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November 24, 2021
By Stephanie Nebehay
GENEVA (Reuters) – As children and adolescents are at lower risk of severe COVID-19 disease, countries should prioritise adults and sharing vaccine doses with the COVAX programme to bring supplies to poorer countries, the World Health Organisation said on Wednesday.
Some rare cases of heart inflammation called myocarditis have been reported in younger men who received vaccines based on mRNA technoloy – Pfizer BioNtech and Moderna – but these were generally mild and responded to treatment, it said.
Although that risk had not been fully determined, it was less than the risk of myocarditis linked to SARS-CoV-2 infection, it said.
The WHO’s interim guidance was issued as more regulatory agencies authorise certain vaccines for use in children, including the United States, China, European Union, India and Israel, and most recently Canada last week.
“As children and adolescents tend to have milder disease compared to adults, unless they are in a group at higher risk of severe COVID-19, it is less urgent to vaccinate them than older people, those with chronic health conditions and health workers,” the WHO said.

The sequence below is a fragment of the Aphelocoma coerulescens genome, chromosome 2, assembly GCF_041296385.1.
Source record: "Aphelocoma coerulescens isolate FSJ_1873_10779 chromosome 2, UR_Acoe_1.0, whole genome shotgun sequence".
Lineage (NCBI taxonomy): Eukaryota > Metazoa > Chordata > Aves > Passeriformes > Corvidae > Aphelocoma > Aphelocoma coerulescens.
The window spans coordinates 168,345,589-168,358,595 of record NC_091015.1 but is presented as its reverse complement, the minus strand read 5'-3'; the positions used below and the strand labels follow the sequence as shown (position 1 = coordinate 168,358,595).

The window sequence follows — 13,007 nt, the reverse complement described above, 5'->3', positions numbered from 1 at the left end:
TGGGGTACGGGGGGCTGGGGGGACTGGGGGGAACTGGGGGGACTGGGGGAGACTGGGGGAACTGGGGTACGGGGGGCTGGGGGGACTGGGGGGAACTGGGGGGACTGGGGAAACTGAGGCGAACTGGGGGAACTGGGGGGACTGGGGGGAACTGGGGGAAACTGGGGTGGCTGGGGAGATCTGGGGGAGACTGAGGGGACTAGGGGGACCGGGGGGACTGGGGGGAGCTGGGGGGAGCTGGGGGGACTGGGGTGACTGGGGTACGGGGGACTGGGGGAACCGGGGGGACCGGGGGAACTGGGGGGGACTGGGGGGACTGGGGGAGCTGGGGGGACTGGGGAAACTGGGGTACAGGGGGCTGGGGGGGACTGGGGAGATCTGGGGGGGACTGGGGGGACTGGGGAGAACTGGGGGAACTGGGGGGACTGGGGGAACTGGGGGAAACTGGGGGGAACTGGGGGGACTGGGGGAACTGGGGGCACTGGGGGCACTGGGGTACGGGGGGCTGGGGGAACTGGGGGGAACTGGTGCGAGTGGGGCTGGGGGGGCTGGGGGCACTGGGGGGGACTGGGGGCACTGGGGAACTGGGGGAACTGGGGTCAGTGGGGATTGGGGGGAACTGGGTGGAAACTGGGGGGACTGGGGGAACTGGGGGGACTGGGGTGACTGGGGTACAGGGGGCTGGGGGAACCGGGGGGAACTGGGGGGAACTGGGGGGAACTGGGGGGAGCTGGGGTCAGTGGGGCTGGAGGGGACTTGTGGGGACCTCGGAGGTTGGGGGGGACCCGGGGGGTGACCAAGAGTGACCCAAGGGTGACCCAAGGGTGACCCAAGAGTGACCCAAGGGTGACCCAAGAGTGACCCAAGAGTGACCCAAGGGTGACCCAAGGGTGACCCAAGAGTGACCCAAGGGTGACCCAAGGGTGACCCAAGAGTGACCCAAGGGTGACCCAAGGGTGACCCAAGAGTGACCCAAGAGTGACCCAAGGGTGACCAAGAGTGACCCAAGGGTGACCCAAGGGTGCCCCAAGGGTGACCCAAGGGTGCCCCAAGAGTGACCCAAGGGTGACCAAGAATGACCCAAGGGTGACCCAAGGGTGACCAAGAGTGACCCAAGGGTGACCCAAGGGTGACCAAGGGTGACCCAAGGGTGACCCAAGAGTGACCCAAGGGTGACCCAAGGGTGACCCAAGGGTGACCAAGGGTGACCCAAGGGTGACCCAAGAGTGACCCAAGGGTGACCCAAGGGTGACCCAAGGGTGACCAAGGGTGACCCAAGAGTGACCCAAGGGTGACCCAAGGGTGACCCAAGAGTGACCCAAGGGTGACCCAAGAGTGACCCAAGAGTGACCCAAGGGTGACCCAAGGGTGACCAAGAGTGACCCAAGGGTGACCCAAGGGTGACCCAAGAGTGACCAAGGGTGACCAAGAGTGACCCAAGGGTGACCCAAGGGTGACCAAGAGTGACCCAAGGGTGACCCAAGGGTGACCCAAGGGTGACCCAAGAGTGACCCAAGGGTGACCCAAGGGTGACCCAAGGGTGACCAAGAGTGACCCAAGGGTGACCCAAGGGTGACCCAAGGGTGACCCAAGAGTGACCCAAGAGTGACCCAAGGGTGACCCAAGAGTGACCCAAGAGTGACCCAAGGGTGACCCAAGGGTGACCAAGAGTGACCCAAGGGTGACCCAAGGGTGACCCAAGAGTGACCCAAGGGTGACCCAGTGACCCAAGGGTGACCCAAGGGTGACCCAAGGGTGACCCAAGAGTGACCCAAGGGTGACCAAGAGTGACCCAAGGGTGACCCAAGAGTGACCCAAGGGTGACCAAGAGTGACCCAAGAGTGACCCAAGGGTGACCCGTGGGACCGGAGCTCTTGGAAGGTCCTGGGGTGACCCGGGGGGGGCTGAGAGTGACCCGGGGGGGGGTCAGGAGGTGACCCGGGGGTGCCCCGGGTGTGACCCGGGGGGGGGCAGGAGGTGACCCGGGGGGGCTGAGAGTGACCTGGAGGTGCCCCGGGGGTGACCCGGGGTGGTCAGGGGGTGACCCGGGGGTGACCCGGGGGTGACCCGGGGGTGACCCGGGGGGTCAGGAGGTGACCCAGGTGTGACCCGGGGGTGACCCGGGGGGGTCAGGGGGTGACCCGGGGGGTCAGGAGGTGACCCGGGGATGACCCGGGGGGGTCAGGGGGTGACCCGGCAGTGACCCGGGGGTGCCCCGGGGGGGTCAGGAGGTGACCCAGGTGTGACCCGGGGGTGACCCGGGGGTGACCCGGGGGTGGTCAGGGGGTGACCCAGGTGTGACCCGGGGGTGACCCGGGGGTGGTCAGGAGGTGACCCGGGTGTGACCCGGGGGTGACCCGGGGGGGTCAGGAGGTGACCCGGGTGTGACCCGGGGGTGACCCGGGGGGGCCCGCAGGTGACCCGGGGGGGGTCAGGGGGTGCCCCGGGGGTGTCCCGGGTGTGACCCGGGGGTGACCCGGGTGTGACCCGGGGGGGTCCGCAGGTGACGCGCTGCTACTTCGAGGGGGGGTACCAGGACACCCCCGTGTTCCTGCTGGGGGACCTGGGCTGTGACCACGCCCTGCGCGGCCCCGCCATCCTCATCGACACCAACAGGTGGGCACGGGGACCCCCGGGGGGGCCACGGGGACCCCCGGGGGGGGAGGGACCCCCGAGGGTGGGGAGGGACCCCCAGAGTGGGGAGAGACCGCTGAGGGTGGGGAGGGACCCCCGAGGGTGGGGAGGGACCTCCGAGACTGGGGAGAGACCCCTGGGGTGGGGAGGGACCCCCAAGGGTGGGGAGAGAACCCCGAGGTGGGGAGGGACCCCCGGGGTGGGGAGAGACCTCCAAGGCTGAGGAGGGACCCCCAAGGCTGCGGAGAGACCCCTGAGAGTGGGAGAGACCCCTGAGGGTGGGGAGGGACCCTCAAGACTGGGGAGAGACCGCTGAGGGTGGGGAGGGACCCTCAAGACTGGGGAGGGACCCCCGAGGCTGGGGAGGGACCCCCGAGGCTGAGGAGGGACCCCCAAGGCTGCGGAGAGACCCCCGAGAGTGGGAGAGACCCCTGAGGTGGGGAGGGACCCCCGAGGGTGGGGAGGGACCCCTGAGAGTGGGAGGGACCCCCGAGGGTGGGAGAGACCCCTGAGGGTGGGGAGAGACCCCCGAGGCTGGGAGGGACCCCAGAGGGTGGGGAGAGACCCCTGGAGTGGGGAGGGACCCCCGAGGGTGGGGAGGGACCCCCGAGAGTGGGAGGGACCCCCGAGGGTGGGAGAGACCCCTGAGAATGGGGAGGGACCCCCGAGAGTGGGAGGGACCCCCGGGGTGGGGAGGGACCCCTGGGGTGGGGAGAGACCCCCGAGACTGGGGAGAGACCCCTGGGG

Children can experience “long COVID-19” with prolonged symptoms but this was still under investigation, it said.
Several risk factors for severe COVID-19 in children have been reported including older age, obesity and pre-existing conditions including type 2 diabetes, asthma and heart disease, it added.
Maintaining education for all school-aged children should be an important priority during the pandemic, although transmission mitigation measures might be needed in schools, the WHO said.
Given vaccine supply constraints, immunisation programmes should focus on protecting groups at high risk of hospitalisation and death, the WHO said.
“As many parts of the world face extreme vaccine shortages, countries with high coverage in at-risk populations should prioritize global sharing of COVID-19 vaccines before vaccinating children, adolescents,” it said.
(Reporting by Stephanie Nebehay; Editing by Jon Boyle and Alex Richardson)
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